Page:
Indie fragrance is not simply a product of the day. Independent perfumers and brands have always been part of the business. Though now that all things indie and niche are particularly popular with consumers, established indie fragrance brands are more apparent.
French indie brand Diptyque, for instance, has been making personal fragrance for 50 years; and the brand is currently showcasing its many scents at a popup shop in New York City (through Saturday, May 19). Notably, it was at an event just last month at the Diptyque popup shop when Linda G Levy, president of The Fragrance Foundation, declared that this is indie’s moment in the fragrance industry. (Read more about that event, hosted by Coveteur, here on Cosmetics Design.)
And Caswell-Massey, founded in 1792 and perhaps the consummate indie fragrance from the States, recently rebranded and relaunched an entire portfolio of scents, including simpler legacy scents such as almond, sandalwood, and verbena. (Read more about the brand’s relaunch here on Cosmetics Design.)
The larger indie beauty movement as well as consumer interest in bespoke products in general have inspired many fragrance entrepreneurs to build their own brands in recent years.
Pour le Monde, a 100% natural fragrance brand, came on to the scene in 2013 and sells a selection of just three scents that are all natural, vegan, cruelty-free, and a portion of sales help support charity. Pour le Monde is the only fair-trade certified B Corp fragrance company, a key point of differentiation in a marketplace where savvy consumers are looking for brands that have both products and practices of value.
Ojai Wild, another newer indie fragrance maker, specializes in eau de colognes made with organic botanical ingredients. This brand’s portfolio of scents is also fairly small, comprising White Sage Leaves, Juniper Berry, Redwood Leaves, and Pink Peppercorn. (Read about this brand’s local ingredient sourcing strategy.)
Of course not all indie fragrance is natural, but the market for natural fragrances in fine fragrance through to personal care is growing—an eventuality that entrepreneur Miriam Vareldzis championed with the recent launch of her fragrance supply company Palette Naturals. Since the company came on the scene in October of 2017, she has seen a steady stream of interest from brands and formulators of every ilk. Vareldzis tells Cosmetics Design that she’s shipped the Palette Naturals sample kit to (prospective) customers in nearly 10 countries now. And she’s currently working to expand upon her company's collection of fragrance accords. (Learn more about Palette Naturals here on Cosmetics Design.)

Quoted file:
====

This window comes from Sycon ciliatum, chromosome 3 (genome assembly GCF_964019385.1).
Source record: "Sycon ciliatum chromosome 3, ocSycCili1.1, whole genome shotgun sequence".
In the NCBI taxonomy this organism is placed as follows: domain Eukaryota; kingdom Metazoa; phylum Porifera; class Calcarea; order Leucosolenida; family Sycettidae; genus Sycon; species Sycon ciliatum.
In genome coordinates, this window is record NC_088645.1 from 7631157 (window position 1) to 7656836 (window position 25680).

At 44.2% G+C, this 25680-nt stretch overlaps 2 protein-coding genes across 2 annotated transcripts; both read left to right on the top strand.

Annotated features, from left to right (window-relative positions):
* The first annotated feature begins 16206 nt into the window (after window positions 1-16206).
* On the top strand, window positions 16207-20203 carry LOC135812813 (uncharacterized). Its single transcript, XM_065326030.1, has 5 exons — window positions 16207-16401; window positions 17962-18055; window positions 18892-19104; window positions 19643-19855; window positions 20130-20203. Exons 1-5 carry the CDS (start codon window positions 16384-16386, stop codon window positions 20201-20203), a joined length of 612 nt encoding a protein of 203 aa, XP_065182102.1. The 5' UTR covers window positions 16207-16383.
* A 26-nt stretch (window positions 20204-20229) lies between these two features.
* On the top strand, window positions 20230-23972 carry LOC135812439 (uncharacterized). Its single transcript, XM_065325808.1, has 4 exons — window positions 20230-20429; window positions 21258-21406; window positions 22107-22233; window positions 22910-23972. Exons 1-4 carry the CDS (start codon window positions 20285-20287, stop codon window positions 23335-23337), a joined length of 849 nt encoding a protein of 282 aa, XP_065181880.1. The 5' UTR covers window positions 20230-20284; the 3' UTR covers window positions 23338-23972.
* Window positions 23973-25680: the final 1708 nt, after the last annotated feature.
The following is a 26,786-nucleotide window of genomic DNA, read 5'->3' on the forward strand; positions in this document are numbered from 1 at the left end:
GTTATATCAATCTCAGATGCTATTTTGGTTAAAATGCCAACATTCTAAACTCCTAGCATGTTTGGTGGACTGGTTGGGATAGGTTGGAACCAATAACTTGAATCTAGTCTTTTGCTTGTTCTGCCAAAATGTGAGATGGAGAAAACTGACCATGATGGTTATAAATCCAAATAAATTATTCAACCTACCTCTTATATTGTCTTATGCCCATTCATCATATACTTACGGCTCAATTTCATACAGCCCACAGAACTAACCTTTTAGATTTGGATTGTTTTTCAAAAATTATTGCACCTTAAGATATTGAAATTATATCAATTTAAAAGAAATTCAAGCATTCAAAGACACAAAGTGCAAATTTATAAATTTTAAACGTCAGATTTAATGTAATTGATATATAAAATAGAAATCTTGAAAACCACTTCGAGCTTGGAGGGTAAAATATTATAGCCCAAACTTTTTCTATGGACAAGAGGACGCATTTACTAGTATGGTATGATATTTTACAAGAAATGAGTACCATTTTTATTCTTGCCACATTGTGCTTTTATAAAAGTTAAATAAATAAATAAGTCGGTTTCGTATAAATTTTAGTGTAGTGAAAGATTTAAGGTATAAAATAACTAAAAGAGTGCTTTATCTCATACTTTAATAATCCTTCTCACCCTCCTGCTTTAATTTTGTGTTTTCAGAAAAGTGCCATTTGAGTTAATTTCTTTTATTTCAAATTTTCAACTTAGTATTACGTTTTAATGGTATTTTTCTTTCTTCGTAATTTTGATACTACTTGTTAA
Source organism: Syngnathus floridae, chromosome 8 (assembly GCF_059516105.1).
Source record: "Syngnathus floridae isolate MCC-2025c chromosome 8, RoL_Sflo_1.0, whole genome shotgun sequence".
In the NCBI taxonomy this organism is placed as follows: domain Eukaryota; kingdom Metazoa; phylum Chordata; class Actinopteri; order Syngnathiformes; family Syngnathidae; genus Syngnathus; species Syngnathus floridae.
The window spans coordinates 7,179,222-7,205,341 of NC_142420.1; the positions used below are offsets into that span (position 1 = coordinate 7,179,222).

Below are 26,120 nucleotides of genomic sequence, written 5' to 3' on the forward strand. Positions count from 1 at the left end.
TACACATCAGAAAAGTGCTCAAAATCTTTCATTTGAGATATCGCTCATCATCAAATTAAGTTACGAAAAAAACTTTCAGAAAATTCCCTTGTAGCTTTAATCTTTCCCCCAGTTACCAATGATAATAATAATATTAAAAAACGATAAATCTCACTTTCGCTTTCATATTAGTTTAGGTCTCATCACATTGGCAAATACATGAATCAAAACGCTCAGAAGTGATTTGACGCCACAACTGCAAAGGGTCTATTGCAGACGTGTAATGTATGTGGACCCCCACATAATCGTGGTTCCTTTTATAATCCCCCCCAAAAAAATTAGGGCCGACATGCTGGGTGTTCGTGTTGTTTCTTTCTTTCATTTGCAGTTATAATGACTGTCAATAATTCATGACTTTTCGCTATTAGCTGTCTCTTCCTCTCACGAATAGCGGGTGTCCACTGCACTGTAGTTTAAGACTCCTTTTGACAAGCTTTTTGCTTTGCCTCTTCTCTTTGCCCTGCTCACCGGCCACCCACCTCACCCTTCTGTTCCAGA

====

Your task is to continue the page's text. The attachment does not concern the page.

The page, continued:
Fragrance is an inspired venture. Where a perfumer draws inspiration from varies widely, but there are some standard sources such as food and the natural environment. Kelly Jones takes inspiration from wines and spirits. She shared the story behind her indie fragrance business late last year in this Indie Beauty Profile.
An interesting twist in the indie brand movement (in and beyond fragrance) has legacy ingredient makers, specialty chemical companies, and heritage corporations not only borrowing innovations from but also supporting, investing in, and building niche brands. (Read, Who’s disrupting beauty now? and DSM eager to partner with indie beauty brands to learn more.)
In March, Symrise invested in Phlur, an emerging fragrance brand that it had been working closely with for some time. “We’re thrilled to be taking this next step in our relationship with Symrise, one that provides further alignment and validation of our model, as well as the capital investment to continue on the aggressive path we’ve laid out,” Eric Korman, the brand’s founder told the press at the time. (Read more about that deal here on Cosmetics Design.)
Deanna Utroske, CosmeticsDesign.com Editor, covers beauty business news in the Americas region and publishes the weekly Indie Beauty Profile column, showcasing the inspiring work of entrepreneurs and innovative brands.